The order recognizes that Argo undertook significant remedial efforts prior to settling the SEC’s enforcement action, including launching an internal investigation, revising its executive compensation policies and implementing enhanced internal controls. The SEC also noted that the company replaced the CEO, entered in an agreement to obtain reimbursement from him, changed the composition of its board, and shared the results of its internal investigation with the SEC staff.

The case against Argo is the latest in a series of SEC enforcement actions involving executive perks.

  • As we discussed in an earlier client alert, in July 2018 the SEC resolved similar claims with The Dow Chemical Company, which agreed to pay a $1.75 million fine and retain an independent consultant to review its policies covering the characterization and disclosure of expense reimbursements and other payments.
  • Later the same month, the SEC brought a case against the former CEO of Energy XXI, Ltd., alleging that in addition to hiding personal loans obtained from company vendors and a board candidate, he habitually submitted business expenses for payment that he should have known were personal in nature. These expenses included lavish social events, travel, donations to charities, and an office bar stocked with liquor and cigars. The former CEO consented to a $180,000 fine and a five-year ban on serving as a director or officer of a public company.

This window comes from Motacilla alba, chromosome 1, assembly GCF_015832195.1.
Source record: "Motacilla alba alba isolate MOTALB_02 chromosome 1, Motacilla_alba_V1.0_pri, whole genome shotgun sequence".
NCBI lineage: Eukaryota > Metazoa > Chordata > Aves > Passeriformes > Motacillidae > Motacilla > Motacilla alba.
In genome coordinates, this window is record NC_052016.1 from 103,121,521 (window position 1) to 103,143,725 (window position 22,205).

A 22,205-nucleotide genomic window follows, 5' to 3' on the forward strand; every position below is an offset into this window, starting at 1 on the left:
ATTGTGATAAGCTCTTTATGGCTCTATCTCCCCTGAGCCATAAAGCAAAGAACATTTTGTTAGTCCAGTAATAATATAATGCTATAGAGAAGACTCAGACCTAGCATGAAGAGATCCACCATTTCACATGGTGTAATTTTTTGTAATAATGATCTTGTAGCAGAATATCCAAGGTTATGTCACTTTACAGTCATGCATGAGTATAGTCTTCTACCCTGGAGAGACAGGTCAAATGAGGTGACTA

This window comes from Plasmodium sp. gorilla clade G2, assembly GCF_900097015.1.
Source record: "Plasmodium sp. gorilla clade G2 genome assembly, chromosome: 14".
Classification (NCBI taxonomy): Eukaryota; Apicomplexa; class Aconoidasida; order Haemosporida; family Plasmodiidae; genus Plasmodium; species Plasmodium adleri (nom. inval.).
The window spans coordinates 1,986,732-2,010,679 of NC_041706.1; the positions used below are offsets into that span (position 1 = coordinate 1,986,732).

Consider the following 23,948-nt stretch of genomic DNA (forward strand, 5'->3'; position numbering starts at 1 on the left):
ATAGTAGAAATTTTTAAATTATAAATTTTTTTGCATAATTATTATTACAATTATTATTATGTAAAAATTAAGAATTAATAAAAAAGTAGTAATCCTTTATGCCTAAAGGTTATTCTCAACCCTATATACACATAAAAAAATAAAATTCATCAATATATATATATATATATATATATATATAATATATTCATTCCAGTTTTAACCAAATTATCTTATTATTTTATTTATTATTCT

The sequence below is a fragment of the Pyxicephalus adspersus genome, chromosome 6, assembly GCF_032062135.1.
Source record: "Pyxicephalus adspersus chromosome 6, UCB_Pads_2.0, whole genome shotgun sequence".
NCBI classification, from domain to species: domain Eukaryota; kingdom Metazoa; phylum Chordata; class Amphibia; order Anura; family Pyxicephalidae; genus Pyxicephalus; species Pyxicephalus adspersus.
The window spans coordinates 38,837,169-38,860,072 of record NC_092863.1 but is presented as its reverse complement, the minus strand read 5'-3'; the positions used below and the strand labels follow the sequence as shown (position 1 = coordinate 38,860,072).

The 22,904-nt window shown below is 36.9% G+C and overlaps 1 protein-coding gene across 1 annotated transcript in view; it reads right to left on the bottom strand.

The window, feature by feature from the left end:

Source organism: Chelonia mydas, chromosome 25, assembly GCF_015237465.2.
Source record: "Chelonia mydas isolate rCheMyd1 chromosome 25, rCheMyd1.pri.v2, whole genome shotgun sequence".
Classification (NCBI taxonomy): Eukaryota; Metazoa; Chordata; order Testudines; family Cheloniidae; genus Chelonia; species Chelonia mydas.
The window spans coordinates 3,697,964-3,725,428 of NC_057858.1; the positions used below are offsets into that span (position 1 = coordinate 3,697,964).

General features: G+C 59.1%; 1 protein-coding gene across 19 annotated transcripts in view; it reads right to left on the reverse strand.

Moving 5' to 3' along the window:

• In September 2019, the SEC resolved claims relating to Nissan’s failures to disclose more than $90 million of compensation to be paid to its former CEO in retirement. According to the SEC, the former CEO and a former director concealed this compensation by entering into secret contracts, backdating letters, and changing the calculation of the pension allowance. The company agreed to pay a $15 million fine, the former CEO agreed to a $1 million fine and a 10-year officer and director bar, and the former director agreed to a $100,000 fine, a five-year officer and director bar, and a five-year suspension from practicing as an attorney before the SEC.